When I first moved to LA, I swore I’d never work with a writing partner. “I have a unique and beautiful voice!” I crowed to myself while cleaning my kitchen counter over and over instead of writing. A couple times per week I’d pirouette over to my computer, peck out a third of a pilot outline, and call it a day.
Later, by sheer accident, I was asked to develop some web series– FOR MONEY! Excited, I made myself a cup of coffee, drank it while staring at an empty text document “brainstorming,” and then made myself another cup of coffee. That was the day I changed my mind about writing partners.
That moment– the moment you realize that no one in this industry is an island– is what the CFC is all about.
This is my first year working on the CFC (or Collaboration Filmmakers Challenge, as only its mom calls it). It’s an LA film contest in its second year. We hold an orientation where we reveal a theme quote meant to inspire the year’s films, pair everyone with two more filmmakers, and give out loads of free or discounted resources (like music, script consultations, editing, and casting). Then we send them off for two weeks to make their very own short films. Our judges, including Matthew Lillard, Kurt Loder, and Slamdance president Peter Baxter, pick the best of the bunch. Then we screen them at the Harmony Gold Theatre in Hollywood, hand out over $10,000 in cash and prizes, and throw a big, weird party.
Think this sounds good? Well, great, that means I don’t need to convince you! The tough part about explaining the CFC to people is that creative people, like I was (and often still am!), are incredibly stubborn. As soon as we find something that works, we follow it through any old rabbit hole it takes us. That’s part of what makes us creative: other people don’t have our tenacious insistence on finding the right word or melody or shot.
But despite all the best efforts of every artist to ever live, creativity and industry are not one and the same. When I blew two hours drinking coffee and refreshing my email instead of writing on that fateful Day Of The Writing Partner, it was because my creativity had gone AWOL when my industry needed it most. When you’re stuck; when you’re six hours behind schedule and just lost your lead; when your editor quits over “creative differences in color correction”; when you have to pitch three shows tomorrow and so far have written “maybe something with clowns”: you need help, and the more people you can call, the better.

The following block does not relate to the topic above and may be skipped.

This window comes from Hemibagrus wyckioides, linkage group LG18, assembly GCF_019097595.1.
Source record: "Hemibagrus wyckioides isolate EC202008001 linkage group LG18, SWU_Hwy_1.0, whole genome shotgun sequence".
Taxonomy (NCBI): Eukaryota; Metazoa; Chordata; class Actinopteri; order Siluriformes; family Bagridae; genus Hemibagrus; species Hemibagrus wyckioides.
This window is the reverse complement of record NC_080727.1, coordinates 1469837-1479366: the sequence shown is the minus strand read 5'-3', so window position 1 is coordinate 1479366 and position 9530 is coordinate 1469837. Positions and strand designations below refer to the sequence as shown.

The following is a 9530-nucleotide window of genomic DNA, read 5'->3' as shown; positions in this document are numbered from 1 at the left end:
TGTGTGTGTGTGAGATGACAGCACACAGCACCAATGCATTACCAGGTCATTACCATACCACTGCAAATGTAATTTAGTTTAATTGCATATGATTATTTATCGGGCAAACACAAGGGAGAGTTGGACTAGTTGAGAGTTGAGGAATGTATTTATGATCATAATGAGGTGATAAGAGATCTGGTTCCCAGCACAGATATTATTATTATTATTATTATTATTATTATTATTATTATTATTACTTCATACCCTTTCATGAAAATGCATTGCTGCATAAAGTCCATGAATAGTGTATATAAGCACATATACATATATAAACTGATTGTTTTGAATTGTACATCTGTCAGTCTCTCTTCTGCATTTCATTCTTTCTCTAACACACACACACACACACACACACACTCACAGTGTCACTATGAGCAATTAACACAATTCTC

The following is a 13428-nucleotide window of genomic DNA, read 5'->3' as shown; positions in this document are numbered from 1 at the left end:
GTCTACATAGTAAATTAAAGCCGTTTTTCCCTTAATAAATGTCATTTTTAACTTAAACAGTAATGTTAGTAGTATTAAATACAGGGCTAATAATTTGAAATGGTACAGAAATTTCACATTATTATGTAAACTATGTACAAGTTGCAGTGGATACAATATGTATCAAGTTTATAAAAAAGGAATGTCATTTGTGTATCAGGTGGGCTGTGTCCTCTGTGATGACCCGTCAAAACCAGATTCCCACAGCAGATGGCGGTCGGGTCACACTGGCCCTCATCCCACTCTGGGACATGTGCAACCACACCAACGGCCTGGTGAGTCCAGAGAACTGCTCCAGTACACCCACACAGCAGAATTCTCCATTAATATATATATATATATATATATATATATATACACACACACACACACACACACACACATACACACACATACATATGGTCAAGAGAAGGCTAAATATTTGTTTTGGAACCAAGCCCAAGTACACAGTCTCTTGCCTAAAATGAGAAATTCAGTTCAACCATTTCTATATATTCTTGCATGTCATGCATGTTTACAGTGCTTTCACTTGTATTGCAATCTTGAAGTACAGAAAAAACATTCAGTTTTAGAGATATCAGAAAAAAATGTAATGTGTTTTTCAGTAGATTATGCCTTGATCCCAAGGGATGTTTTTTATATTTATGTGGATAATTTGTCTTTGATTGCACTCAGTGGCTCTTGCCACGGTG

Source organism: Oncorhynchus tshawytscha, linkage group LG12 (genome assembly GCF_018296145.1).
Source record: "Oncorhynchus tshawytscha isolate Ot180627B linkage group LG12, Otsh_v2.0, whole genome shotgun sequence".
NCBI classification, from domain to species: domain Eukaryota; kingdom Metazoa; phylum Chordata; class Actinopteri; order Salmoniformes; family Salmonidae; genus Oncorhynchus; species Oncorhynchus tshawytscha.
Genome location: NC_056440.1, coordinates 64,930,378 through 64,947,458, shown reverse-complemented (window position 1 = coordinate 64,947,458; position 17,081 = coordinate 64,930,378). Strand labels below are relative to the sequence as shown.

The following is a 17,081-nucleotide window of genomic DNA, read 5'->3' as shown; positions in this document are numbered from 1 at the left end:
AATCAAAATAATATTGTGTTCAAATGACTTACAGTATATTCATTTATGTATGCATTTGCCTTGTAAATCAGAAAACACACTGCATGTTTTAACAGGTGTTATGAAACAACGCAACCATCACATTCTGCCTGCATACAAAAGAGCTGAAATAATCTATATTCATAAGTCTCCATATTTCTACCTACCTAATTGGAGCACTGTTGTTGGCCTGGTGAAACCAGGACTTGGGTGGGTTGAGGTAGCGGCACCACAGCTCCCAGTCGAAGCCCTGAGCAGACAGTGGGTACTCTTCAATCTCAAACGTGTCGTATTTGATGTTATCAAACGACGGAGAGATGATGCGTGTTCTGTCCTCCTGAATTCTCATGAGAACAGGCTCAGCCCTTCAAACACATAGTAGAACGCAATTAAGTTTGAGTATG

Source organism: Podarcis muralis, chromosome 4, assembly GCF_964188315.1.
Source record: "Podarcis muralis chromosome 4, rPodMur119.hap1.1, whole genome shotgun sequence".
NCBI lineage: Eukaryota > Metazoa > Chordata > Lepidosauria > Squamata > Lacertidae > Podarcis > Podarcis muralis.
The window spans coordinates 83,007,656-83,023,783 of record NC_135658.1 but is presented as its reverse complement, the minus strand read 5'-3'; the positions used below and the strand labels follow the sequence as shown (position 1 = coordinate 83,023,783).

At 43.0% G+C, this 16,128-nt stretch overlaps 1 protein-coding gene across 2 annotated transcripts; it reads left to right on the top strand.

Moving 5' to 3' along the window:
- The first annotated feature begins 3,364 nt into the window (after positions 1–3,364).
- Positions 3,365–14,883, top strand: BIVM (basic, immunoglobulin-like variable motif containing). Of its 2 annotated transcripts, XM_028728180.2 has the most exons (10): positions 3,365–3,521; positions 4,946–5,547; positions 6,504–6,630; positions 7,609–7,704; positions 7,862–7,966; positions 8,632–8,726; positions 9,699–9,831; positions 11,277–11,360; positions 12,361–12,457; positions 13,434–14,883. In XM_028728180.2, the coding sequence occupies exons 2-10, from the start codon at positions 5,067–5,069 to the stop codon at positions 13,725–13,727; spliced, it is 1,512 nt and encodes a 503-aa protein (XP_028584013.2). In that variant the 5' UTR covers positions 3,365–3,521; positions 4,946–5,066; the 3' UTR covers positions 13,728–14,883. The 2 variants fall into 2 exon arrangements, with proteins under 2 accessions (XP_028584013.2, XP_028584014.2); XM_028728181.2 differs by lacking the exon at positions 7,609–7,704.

Right now, this year’s entrants are working on films inspired by Emiliano Zapata’s quote, “It is better to die on your feet than live on your knees.” Each and every one is reaching out of that creative shell and picking up new connections in the most practical way possible: by actually making movies with them. (Hopefully, this means nobody gets stuck alone with an empty text document and a deadline ever again.)
We at the CFC aim to be a breeding ground for new relationships. Next time you find yourself neck-deep in the mud of this strange and messy industry, I hope we helped you find the person who can pull you out.
Peter is a writer, producer, and surprisingly good cook. His writing has been published in Black Swan, Gangsters in Concrete, THREAD, Gauge, on SMOSH.com, and in book form by the Hampshire College Press. He is a co-producer on Joe’s web series Oishi High School Battle, and his current job is to know everything about the CFC. (Please test him on this frequently.)
ROLE: As the CFC’s coordinator, Peter will answer all questions regarding rules, production, deadlines, sponsorships, and anything else, up to and including his deepest secrets. Contact him at email@example.com